Five financial steps to pursue your passion

A woman wearing a backpack looks out over a field.

You may need money to pursue your passion. Here are five financial steps to help you get there.

For some individuals, what they do every day is also their life’s passion. For others, their passion lies elsewhere. For example, perhaps you would like to travel more and even find an opportunity to live abroad. Or perhaps you have a hobby you would eventually like to turn into a business. Alternatively, you may have discovered you would like to pursue a new career path and want to go back to school to retrain.

If you’re among those who have big dreams, you may need money to do it. Here are some financial steps to consider to help you out:

1. Define your goal.

Your goal is just like it sounds; it’s the purpose for the money from your investments. When it comes to pursing your passion, take the time to define your goal as specifically as possible. That should help you better determine the amount of money you’ll need.

2. Determine your time horizon.

Have you determined when you want to pursue your passion? Knowing your time horizon is important as it’ll determine how long you have until you need to tap into your investments. The longer your time horizon, the more conservatively you may be able to invest. If you have a shorter time horizon, you might have to be more aggressive, increasing the possibility you’ll incur losses, especially over the short term.

3. Assess your risk tolerance.

Your risk tolerance is the amount of volatility in your portfolio’s value you’re comfortable with. If you find you can’t sleep because you’re worried about your investments — especially when there’s market volatility — you probably need to adjust your investments to suit your risk tolerance.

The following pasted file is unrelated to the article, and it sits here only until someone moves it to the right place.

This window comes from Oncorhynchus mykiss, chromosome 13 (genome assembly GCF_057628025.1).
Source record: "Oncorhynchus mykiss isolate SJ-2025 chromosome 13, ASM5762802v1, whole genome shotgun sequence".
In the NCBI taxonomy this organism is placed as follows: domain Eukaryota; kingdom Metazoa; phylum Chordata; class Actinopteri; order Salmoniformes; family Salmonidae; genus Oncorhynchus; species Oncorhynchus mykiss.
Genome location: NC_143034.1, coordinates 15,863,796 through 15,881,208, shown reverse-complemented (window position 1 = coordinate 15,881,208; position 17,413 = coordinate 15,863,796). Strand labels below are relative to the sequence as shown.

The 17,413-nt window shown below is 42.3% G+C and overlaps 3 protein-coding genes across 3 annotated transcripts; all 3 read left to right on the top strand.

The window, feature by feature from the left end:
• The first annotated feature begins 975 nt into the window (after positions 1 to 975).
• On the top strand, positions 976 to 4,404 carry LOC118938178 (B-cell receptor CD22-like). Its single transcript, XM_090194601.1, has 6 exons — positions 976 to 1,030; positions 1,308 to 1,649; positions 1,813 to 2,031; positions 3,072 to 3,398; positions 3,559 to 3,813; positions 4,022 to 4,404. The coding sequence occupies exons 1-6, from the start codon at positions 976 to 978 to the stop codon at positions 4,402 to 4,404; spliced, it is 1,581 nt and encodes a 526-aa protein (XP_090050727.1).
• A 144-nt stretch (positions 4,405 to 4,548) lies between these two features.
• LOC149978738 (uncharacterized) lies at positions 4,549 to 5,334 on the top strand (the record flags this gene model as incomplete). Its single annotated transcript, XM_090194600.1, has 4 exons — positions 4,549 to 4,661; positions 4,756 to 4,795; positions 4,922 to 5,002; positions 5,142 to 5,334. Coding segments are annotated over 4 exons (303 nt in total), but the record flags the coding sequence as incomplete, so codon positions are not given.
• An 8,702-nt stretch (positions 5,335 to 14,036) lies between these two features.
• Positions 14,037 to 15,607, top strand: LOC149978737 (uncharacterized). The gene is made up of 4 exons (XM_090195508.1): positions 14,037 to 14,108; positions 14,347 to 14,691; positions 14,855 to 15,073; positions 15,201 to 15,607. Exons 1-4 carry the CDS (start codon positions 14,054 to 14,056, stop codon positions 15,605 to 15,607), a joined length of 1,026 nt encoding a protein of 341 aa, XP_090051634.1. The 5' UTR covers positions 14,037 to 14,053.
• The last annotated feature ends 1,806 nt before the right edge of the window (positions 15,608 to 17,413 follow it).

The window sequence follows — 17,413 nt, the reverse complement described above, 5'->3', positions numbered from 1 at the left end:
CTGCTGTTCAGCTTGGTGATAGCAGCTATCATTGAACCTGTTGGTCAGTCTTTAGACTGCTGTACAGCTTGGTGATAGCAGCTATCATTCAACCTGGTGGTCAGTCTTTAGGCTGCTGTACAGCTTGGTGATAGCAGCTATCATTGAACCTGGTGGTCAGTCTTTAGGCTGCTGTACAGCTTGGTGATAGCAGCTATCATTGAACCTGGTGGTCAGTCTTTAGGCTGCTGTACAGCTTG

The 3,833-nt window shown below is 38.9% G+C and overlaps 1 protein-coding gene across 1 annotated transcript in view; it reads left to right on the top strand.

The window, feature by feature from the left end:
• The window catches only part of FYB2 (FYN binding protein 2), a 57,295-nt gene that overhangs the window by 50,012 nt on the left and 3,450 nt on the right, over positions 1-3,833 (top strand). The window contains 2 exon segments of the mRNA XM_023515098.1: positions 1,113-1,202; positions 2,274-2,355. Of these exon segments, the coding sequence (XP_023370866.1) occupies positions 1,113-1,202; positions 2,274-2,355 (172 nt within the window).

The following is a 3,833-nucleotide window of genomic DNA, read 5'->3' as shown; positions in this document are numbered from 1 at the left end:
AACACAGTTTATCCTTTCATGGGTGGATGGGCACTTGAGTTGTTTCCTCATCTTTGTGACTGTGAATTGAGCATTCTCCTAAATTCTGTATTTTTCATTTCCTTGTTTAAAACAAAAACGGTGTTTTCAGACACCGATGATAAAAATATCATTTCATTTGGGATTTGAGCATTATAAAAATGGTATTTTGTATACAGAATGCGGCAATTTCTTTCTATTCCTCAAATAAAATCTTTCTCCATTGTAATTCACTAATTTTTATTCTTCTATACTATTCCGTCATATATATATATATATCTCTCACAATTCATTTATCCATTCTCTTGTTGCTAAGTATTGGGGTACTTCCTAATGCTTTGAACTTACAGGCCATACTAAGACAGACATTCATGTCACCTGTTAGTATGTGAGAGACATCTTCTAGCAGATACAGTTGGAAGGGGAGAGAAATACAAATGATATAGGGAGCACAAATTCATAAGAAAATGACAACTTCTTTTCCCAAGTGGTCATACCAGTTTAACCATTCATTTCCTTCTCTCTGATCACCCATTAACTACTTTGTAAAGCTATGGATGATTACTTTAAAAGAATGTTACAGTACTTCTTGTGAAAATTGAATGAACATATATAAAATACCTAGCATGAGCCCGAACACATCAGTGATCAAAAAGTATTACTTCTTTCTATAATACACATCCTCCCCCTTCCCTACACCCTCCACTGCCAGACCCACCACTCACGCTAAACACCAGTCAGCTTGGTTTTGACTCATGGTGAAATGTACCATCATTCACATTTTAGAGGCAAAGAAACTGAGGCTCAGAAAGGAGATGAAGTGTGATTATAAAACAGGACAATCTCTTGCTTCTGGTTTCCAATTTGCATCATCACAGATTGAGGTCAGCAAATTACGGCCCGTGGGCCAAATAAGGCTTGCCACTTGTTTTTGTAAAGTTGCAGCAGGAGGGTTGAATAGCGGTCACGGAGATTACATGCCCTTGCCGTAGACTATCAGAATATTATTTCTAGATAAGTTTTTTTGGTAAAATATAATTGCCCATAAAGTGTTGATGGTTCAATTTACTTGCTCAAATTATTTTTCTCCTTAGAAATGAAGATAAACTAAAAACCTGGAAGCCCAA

4. Establish an asset allocation.

Your asset allocation is simply how you want to divide up your investments among different types of investments, such as:

Stocks. Historically, stocks have offered attractive returns, but along with those returns, there also have been periods of volatility. If you are thinking long-term, your allocation to stocks could potentially be larger because you may have more time to ride out any short-term market volatility that occurs.

Bonds. One reason investors like bonds is because their prices have historically been relatively stable compared to stocks. Keep in mind, however, that bonds’ returns may be significantly less than stocks and bond investments still may result in losses.

Cash alternatives. These are relatively lower-risk, lower-return investments. On the upside, they can be easily be converted into cash when it’s needed. On the downside, their returns may not keep up with inflation.

Once you’ve decided on the types of investments to include, you need to determine how much of each is appropriate based on the amount of risk you want to take and your timeline.

5. Get help if you need it.

Although creating a plan to help you pursue your passion may seem simple enough, it has lots of “moving parts.” That’s why many investors opt to either work with a professional financial advisor or to use an automated investing program, such as Wells Fargo Advisors Intuitive Investor®. With Intuitive Investor, you can start with an initial investment of as little as $500, and after you answer a brief survey, it will determine an asset allocation for you. In addition, financial advisors are standing by to offer help if you need it.

All investing involves risks including the possible loss of principal. Equity securities are subject to market risk which means their value may fluctuate in response to general economic and market conditions and the perception of individual issuers. Investments in equity securities are generally more volatile than other types of securities.

Asset allocation and diversification are investment methods used to help manage risk. They do not guarantee investment returns or eliminate risk of loss including in a declining market.

Wells Fargo Advisors is a trade name used by Wells Fargo Clearing Services, LLC (WFCS) and Wells Fargo Advisors Financial Network, LLC, Members SIPC, separate registered broker-dealers and non-bank affiliates of Wells Fargo & Company. Wells Trade® and Intuitive Investor® accounts are offered through WFCS.